APIs to Link Portals With Apps

By Dennis Callaghan  |  Posted 2002-03-25 Print this article Print

Backed by heavy hitters IBM and Sun Microsystems Inc., industry efforts to form portal interoperability standards are gaining momentum.

Backed by heavy hitters IBM and Sun Microsystems Inc., industry efforts to form portal interoperability standards are gaining momentum. IBM and Sun will announce this week at the JavaOne conference in San Francisco that they are leading an initiative to define a single API that ensures applications work with any portal without having to create specific portlets. The API, known as JSR (Java Specification Request) 168, would allow portals from different vendors to interoperate. The specification, an extension of the servlet API in J2EE (Java 2 Enterprise Edition), addresses how different content sources and applications are aggregated and presented within the portal. It also addresses how security and personalization of the content and applications are handled.

JSR 168 should be completed by the end of the year, with the first products that use the API available next year, said IBM officials in Armonk, N.Y.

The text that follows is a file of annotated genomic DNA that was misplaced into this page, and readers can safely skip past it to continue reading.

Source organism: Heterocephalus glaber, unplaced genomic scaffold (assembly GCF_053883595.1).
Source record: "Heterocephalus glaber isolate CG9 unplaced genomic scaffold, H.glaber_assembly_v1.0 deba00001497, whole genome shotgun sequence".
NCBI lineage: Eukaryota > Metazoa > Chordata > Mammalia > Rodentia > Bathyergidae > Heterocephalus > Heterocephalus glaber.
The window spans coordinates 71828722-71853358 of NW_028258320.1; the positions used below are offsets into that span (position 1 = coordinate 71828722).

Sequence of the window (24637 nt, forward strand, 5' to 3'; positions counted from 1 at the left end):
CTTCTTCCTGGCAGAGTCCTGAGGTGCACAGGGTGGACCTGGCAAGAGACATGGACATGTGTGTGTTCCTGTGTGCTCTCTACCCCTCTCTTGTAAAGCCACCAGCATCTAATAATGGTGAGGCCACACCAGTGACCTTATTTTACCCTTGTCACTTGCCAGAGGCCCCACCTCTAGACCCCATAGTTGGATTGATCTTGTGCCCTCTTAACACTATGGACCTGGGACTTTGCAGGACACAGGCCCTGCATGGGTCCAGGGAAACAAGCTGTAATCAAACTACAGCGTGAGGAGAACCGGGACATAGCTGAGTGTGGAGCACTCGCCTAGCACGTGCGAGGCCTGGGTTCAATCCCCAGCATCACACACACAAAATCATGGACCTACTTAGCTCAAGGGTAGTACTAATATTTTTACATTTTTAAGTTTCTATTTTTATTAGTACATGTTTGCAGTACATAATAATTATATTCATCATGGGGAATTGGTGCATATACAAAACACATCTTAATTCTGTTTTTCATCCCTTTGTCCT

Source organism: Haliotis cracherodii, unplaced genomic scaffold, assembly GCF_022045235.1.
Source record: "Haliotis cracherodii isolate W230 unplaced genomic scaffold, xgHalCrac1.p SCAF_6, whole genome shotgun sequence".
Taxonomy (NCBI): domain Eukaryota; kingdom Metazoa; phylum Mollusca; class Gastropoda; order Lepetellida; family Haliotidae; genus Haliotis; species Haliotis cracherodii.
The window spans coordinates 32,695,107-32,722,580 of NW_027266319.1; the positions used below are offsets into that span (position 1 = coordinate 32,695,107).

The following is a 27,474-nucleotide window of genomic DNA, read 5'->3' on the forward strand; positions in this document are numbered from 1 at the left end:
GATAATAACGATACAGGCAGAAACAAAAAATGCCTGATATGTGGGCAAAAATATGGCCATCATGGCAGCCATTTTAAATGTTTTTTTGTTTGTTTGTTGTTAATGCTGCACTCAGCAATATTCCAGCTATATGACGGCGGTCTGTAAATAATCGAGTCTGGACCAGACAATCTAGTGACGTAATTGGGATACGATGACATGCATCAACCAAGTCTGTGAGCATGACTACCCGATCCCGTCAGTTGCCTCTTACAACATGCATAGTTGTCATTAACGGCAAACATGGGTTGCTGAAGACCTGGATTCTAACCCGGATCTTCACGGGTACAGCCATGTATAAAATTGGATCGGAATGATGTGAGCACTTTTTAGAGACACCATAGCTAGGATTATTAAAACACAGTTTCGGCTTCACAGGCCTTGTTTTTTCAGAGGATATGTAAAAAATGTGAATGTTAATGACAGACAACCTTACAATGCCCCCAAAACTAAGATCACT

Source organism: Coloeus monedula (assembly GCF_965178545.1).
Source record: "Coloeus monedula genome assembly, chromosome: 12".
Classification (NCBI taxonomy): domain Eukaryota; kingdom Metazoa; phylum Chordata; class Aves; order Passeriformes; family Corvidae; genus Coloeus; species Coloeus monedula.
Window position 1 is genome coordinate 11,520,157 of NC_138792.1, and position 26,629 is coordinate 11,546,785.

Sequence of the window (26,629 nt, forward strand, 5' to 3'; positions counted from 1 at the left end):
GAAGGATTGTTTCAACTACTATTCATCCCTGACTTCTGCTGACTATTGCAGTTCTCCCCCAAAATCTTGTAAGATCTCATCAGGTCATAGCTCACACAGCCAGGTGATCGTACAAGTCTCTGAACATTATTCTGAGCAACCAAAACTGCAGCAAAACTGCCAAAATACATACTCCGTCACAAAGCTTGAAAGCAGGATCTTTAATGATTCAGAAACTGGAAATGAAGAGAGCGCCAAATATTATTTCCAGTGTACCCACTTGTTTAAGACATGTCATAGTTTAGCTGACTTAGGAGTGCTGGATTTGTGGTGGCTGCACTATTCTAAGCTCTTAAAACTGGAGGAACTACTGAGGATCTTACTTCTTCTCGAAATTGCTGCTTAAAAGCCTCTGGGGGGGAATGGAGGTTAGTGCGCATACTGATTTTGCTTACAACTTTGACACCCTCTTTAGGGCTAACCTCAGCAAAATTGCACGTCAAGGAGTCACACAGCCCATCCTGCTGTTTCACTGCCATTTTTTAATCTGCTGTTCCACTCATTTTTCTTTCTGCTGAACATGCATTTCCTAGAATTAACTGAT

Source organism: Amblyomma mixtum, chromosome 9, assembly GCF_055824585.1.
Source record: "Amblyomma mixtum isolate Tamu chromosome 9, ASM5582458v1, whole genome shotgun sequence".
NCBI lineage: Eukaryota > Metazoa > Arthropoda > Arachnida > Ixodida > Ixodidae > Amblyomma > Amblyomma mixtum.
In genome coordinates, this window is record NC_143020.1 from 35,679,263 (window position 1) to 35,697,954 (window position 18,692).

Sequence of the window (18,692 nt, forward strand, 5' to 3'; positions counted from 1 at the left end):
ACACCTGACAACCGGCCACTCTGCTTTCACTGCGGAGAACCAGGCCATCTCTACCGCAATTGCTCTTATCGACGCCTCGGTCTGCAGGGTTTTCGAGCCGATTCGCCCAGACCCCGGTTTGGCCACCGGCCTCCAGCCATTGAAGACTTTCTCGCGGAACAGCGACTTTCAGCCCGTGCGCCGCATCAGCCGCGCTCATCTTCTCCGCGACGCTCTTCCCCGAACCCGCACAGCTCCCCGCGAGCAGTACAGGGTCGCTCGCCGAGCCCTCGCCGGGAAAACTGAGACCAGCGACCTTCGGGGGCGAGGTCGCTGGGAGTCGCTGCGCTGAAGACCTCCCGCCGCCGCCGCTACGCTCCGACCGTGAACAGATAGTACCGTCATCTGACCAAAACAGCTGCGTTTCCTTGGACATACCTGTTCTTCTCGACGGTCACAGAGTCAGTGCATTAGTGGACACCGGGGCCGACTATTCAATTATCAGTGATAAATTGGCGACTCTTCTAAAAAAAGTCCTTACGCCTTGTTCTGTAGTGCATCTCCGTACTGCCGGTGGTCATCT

A companion standard from the Organization for the Advancement of Structured Information Standards, dubbed WSRP, or Web Services for Remote Portals, is also in the works. A technical committee from OASIS met for the first time last week to create an XML and Web services standard that allows portlets to be deployed and accessed by portals as Web services.

Portlets are pieces of code that extend a portal to other applications. They are unique in structure to each portal vendor.

While companies supporting the standards said they will broaden users application deployment options via portals and ultimately drive more use of portal technologies, not all customers are convinced. But if they work as promised, the standards could minimize the differences among competing portal products in the market, said Robert Brock, enterprise portal management practice leader at Electronic Data Systems Corp., in Plano, Texas.

"If the [JSR 168] standard becomes successful, then the portal could become a commodity, just like Netscape or Internet Explorer," Brock said. "What portal you use could become a nonissue."

Officials of companies participating in JSR 168 disputed this notion, saying only the portlet will become a commodity and that individual portal products will maintain differences.

Also at JavaOne, IBM and Sun, of Palo Alto, Calif., will announce new configurations of IBMs WebSphere Application Server and WebSphere Studio development tool set that support Suns J2EE Connector Architecture for its integration capabilities. In addition, IBM will announce a new WebSphere UDDI Registry at the show.


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